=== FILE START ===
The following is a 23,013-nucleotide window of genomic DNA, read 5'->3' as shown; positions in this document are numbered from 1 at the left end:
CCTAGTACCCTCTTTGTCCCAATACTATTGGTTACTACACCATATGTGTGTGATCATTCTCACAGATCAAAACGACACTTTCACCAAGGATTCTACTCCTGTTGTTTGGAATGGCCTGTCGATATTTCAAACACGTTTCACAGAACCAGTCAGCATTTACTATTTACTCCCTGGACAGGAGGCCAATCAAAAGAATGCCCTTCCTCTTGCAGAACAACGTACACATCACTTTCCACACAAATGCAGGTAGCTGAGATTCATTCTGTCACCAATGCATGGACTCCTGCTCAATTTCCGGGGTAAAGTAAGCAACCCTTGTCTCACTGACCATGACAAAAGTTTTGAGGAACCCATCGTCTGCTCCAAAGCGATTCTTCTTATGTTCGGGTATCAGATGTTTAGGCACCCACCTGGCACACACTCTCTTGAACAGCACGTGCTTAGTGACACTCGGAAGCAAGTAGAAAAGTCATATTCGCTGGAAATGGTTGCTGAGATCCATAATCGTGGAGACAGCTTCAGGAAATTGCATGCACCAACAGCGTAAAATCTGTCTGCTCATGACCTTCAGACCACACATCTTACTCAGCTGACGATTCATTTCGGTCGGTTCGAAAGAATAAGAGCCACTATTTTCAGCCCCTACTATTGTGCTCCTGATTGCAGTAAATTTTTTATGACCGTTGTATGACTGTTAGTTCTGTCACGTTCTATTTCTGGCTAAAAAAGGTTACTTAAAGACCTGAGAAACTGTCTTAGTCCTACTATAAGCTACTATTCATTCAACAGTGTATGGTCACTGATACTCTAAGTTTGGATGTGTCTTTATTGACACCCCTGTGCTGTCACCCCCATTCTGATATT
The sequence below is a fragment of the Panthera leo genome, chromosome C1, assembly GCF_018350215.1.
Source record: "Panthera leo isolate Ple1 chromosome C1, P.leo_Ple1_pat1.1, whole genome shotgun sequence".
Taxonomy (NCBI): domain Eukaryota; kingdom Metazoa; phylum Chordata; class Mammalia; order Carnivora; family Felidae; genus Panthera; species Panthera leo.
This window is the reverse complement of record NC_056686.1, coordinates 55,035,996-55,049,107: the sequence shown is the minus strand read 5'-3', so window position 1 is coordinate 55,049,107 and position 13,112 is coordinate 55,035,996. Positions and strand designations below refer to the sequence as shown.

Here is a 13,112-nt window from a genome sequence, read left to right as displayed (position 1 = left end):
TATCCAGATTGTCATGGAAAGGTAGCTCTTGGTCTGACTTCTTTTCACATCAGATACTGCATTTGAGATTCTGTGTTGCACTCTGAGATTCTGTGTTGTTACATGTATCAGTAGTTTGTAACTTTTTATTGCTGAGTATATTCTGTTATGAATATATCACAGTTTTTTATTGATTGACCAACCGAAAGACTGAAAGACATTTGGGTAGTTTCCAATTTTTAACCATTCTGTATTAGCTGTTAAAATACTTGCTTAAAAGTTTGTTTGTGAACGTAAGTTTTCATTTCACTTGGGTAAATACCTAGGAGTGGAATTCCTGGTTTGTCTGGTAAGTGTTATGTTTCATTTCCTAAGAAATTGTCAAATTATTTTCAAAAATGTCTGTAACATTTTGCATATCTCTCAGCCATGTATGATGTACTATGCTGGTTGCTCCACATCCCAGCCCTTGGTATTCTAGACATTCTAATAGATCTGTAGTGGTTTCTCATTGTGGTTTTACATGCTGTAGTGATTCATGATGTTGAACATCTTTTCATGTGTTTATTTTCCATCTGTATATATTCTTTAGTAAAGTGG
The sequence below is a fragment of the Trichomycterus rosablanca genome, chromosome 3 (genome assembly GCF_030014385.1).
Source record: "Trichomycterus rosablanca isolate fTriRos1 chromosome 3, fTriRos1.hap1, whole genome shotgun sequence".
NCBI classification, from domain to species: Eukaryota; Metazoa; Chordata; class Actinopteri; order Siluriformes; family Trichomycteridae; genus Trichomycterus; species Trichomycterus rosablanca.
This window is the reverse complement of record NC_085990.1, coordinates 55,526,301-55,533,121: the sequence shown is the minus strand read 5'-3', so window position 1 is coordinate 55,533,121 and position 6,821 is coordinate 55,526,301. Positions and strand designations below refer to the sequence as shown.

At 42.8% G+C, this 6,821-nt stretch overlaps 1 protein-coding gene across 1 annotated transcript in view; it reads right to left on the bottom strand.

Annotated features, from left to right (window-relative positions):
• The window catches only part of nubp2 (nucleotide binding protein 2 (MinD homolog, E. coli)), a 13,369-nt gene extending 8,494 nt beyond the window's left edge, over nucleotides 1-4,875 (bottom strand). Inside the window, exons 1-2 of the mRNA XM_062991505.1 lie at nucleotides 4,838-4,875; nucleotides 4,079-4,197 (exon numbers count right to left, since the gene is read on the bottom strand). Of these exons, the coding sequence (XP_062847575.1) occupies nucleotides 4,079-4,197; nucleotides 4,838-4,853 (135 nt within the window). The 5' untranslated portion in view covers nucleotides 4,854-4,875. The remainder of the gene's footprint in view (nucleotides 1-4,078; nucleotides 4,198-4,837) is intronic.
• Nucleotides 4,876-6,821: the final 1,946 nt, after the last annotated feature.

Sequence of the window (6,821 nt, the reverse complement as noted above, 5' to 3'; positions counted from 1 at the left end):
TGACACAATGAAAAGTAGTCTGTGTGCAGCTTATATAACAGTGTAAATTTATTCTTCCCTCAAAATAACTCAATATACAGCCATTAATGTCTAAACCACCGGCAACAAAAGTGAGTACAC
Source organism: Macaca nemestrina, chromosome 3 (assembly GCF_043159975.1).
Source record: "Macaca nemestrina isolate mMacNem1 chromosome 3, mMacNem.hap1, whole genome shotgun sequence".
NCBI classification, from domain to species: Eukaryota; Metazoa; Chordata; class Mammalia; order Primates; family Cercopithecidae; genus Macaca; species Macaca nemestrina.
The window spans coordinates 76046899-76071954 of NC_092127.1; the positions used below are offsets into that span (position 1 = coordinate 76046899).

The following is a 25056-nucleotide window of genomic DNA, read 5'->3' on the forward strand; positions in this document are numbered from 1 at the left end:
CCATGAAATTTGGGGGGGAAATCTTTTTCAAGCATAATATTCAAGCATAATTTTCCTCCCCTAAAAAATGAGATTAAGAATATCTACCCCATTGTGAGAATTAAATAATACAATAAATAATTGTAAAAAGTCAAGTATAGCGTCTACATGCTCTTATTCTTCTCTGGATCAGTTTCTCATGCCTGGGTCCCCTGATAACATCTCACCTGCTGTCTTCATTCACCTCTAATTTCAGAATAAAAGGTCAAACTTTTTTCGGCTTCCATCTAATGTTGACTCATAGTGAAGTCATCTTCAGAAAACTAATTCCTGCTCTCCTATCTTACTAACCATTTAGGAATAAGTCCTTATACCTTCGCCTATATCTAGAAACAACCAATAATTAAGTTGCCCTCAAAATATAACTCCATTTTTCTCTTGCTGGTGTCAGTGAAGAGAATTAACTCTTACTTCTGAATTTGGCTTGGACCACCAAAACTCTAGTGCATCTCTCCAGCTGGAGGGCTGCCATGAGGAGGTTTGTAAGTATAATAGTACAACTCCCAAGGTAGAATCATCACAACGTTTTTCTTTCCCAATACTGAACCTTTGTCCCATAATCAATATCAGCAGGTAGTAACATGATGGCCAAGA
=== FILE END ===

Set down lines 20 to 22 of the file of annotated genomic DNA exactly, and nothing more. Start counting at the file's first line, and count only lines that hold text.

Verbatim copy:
Source record: "Macaca nemestrina isolate mMacNem1 chromosome 3, mMacNem.hap1, whole genome shotgun sequence".
NCBI classification, from domain to species: Eukaryota; Metazoa; Chordata; class Mammalia; order Primates; family Cercopithecidae; genus Macaca; species Macaca nemestrina.
The window spans coordinates 76046899-76071954 of NC_092127.1; the positions used below are offsets into that span (position 1 = coordinate 76046899).